Our ‘Can money buy happiness?’ essay can help you gain some profound insight into this fundamental question of money and wellness. The blurred parallel between these two things has sparked controversy ever since money was created.
Can Money Buy Happiness?
Denying the value of material wealth is a common idea for numerous religious, spiritual, and subculture movements. Consumerism is often called “the plague of the 21st century,” and people who want to make a fortune are called spiritless and superficial. But is it impossible to find real happiness through money? I think that money can buy happiness but only under specific circumstances like specific priorities, personal qualities, and life goals.
If a person is indifferent to comfort or high life standards, then his or her happiness does not depend on material wealth. Money can buy happiness for people who seek for a better quality of life. Christopher Peterson, a former professor of psychology at the University of Michigan and author of the book The Good Life, claims in his article “Money and Happiness” that “income has a positive relationship with happiness (life satisfaction), although it is not a straight line.” Comfort can be one of the elements of happiness. Such people do not necessarily want to buy expensive yachts or live in private castles. Individuals can find joy in wearing high-quality clothes, eating delicious food, or traveling around the world.
But this rule works only in cases when three other conditions are met. The first and most significant of them is having good personal qualities. Although money can provide basic physiological and safety needs, such as food, water, warmth, rest, and security, they can’t help with psychological needs: intimacy, friendship, and the feeling of accomplishment. Without loving people and respect, a human being is no better than an animal. When someone’s whole life consists only of satisfying basic needs, they may achieve the highest level of comfort, not real happiness.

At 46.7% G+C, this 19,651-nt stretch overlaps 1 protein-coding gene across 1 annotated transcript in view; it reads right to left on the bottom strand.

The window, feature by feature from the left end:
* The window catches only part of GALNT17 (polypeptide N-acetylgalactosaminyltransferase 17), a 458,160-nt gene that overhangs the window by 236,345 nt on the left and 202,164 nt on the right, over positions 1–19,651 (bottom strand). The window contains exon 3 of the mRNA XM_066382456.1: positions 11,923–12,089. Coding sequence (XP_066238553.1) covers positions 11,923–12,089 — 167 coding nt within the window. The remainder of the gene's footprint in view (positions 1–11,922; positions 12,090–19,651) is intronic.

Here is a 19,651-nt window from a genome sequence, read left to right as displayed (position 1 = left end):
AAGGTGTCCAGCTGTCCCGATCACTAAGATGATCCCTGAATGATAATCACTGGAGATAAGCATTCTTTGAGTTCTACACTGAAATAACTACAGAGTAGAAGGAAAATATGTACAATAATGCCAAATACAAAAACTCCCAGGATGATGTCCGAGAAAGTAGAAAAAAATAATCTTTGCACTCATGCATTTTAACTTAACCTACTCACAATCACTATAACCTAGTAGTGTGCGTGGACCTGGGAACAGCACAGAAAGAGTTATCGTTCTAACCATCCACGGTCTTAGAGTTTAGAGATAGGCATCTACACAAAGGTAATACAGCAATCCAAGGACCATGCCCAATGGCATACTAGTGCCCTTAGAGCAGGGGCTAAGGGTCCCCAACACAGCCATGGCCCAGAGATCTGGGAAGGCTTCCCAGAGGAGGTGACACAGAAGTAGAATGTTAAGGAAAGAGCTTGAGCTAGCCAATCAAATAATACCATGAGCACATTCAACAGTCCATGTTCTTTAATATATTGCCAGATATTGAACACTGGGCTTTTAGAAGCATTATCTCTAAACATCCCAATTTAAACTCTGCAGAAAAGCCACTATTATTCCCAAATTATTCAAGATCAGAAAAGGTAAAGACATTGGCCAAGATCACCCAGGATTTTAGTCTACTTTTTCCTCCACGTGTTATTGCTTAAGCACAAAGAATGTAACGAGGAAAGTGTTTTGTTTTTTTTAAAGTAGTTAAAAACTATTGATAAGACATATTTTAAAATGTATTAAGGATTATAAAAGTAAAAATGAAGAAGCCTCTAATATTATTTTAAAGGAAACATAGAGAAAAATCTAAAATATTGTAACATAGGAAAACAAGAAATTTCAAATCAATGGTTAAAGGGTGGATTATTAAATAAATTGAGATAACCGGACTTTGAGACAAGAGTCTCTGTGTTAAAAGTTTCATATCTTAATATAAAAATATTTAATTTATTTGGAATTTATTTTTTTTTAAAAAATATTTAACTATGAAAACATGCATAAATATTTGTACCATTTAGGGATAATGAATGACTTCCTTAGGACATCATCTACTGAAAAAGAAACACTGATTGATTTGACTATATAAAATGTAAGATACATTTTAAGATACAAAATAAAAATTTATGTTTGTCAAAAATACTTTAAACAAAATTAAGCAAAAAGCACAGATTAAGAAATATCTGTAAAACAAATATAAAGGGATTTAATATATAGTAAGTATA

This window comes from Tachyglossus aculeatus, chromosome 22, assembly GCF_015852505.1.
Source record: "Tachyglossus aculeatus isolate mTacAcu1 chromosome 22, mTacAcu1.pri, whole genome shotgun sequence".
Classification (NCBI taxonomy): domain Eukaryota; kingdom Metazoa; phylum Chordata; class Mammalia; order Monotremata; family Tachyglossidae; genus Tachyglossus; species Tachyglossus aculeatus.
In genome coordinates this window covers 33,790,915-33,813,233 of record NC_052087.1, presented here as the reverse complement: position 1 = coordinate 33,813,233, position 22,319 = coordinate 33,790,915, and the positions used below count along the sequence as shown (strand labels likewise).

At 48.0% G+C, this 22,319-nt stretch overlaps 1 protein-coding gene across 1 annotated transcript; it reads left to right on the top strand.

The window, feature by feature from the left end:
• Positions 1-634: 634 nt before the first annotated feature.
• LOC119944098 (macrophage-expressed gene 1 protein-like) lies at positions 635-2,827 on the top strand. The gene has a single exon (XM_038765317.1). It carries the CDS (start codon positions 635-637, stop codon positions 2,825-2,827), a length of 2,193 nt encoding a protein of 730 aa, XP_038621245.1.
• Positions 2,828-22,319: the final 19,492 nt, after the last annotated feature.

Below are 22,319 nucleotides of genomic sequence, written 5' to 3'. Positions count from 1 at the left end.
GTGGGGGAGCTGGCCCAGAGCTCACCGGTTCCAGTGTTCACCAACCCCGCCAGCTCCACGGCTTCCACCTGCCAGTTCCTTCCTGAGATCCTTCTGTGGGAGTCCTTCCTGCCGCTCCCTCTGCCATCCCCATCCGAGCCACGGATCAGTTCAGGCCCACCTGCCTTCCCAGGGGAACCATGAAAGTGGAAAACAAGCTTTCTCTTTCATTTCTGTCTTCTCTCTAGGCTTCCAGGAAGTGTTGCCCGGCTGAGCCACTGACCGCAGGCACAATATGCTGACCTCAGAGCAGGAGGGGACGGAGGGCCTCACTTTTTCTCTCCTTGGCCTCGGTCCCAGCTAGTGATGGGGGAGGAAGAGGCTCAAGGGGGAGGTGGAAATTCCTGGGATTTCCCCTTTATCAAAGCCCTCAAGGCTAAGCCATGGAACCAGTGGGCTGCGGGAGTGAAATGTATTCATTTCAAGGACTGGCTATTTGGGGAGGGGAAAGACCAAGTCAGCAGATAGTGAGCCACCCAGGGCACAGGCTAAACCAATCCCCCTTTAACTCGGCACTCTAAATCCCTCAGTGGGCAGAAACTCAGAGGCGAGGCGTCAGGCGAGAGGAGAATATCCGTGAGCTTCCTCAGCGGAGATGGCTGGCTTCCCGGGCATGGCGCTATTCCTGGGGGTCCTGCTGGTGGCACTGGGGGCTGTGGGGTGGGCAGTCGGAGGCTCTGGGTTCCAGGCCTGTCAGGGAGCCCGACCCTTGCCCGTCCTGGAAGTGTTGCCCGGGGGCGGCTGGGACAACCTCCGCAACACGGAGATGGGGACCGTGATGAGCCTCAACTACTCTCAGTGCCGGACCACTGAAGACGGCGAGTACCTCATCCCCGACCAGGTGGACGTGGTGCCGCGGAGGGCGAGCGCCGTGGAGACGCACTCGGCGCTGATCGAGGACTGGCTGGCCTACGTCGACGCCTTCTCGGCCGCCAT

The second indispensable element of a happy personality is a stable mental state. Money will not save us from inner demons such as disorders, anxiety, obsessions, and addiction. Of course, a wealthy person can pay for treatment, but it does not guarantee that happiness can be achieved. Mental disturbances keep people isolated from normal social life, and it is harder to satisfy needs related to interactions with other human beings. Therefore, money can’t buy happiness for individuals who have poor mental health.
The highest quality of life can be achieved only if the self-actualization needs of the personality are also satisfied. According to Abraham Maslow, self-actualization needs are a desire “to become everything one is capable of becoming” (64). Making a fortune is not equal to realizing one’s potential or personal growth. But financial stability gives people the opportunity to focus on self-development without worrying about basic needs. In such cases, money is not the ultimate goal, but a helping tool.
Some people find happiness in changing the world for the better. They help others and want to leave a remarkable footprint in human history. They often become volunteers or founders of animal shelters, charitable foundations, or non-government environmental organizations. Can money buy happiness for such people? Like in the case with self-actualization, finances become the cane that a person can lean on while seeking for the main purpose.
The statement “money can’t buy happiness” is true and false at the same time. Although material wealth does not satisfy all the human needs like love, realizing one’s potential, or making a difference, it helps to achieve these goals. On the other hand, even a large sum of money is useless if a person is mentally unstable and suffers from psychological disorders.
Maslow, Abraham H. Motivation and Personality. Pearson Education, 1987.
Peterson, Christopher. “Money and Happiness.” Psychology Today, Sussex Publishers, 8 June 2008, https://www.psychologytoday.com/us/blog/the-good-life/200806/money-and-happiness.
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